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Stephen Smith, founder and CEO of mortgage lender First National Financial Corp.

Margaret Mulligan /The Globe and Mail

Two major pension plans are selling U.S.-based proxy-advisory company Glass Lewis & Co. to a new set of Canadian owners.

Toronto’s Peloton Capital Management and Stephen Smith, the founder and chief executive officer of mortgage lender First National Financial Corp ., are buying Glass Lewis from Ontario Teachers’ Pension Plan and Alberta Investment Management Corp. (AIMCo).

Glass Lewis’s founders saw an opportunity in 2003, not long after the Enron/Worldcom crisis, in advising institutional shareholders on how to vote on matters in proxy statements. The field was – and arguably still is – dominated by Institutional Shareholder Services (ISS), which had a nearly 20-year head start on Glass Lewis.

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The companies’ analysts generate reports on governance matters, such as independence and performance of directors, or compensation policies. The companies also advise shareholders on how to vote in merger transactions.

Mr. Smith said Monday the buyers see opportunities in investors’ increasing interest in ESG – or environmental, social and governance – matters. Additionally, he said, Glass Lewis is largely North America-focused, and there are possibilities for international expansion.

“Proxy advisory has gone from compliance to the chief investment officer’s office, so I think there’s a demand for more than one opinion,” Mr. Smith said. “Glass Lewis under our ownership is going to be a little more focused on developing this into a major business that will rival ISS.”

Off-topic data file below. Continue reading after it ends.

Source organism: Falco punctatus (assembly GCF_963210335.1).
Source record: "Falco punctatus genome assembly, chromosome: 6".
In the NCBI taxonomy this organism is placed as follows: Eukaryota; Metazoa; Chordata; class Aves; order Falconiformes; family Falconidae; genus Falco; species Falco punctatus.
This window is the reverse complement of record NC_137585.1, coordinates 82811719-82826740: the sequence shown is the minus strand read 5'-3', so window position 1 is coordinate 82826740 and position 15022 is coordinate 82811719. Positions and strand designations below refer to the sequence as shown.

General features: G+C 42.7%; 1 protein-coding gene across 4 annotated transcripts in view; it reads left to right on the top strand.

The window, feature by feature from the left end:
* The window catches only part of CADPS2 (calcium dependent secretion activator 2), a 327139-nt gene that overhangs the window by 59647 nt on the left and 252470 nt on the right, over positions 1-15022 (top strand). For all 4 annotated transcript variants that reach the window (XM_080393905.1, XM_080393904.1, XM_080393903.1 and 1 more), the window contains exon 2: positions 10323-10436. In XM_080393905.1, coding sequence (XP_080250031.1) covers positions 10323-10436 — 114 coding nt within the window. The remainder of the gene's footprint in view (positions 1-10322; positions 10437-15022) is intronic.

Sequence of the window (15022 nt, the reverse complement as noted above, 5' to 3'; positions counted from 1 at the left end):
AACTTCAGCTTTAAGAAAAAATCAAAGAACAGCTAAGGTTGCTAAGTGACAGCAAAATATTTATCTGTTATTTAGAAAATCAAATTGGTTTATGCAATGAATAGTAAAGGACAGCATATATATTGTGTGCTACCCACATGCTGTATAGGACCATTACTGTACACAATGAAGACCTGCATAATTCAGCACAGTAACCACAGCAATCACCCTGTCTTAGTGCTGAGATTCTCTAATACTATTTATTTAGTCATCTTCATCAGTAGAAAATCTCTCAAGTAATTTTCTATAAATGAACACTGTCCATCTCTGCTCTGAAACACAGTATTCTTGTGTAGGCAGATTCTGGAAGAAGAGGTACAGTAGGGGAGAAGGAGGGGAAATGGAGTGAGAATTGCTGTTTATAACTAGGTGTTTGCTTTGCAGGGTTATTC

“We believe our stewardship of Glass Lewis has helped contribute to the advancement of good governance practices and healthy capital markets globally … we are pleased to transfer ownership of a strong, growing Glass Lewis to new shareholders,” Teachers spokesperson Dan Madge said.

A statement from AIMCo spokesperson Dénes Németh echoed that sentiment, describing the new owners as “like-minded investors.”

The parties did not disclose terms of the deal, but Mr. Smith said he and Peloton were competing in “a robust auction” that included strategic bidders. Teachers bought Glass Lewis in 2007 for a reported US$46-million from Xinhua Finance, partly owned by China’s state-run news agency. Xinhua had owned Glass Lewis for only about a year at the time. AIMCo acquired its 20-per-cent interest in Glass Lewis from Teachers in 2013.

The Glass Lewis sale comes shortly after German stock exchange operator Deutsche Boerse acquired an 81-per-cent stake in ISS in late February for about US$1.8-billion. It was ISS’s fourth ownership change in a decade: Seller Genstar Capital bought it for US$720-million in 2017 from Vestar Capital Partners. Vestar had bought the company for US$364-million in 2014 from MSCI, which had owned ISS since 2010.

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“Notwithstanding ISS is a quite a bit larger than us, there are still barriers to entry to this business,” Mr. Smith said. “When you’re covering 20,000 meetings annually, just to try to get up to that scale is tough.”

Proxy advisers are navigating an increasingly challenging regulatory environment. During the Trump presidential administration, the U.S. Securities and Exchange Commission embraced a view from the corporate community that the advisers weren’t sufficiently transparent and companies had little redress for errors in the reports.

“I own regulated companies,” Mr. Smith said, pointing to his mortgage insurance and bank holdings. “I don’t look at regulation with trepidation – I look at regulation in many areas, particularly this one, as creating more demand.”

With a report from Reuters

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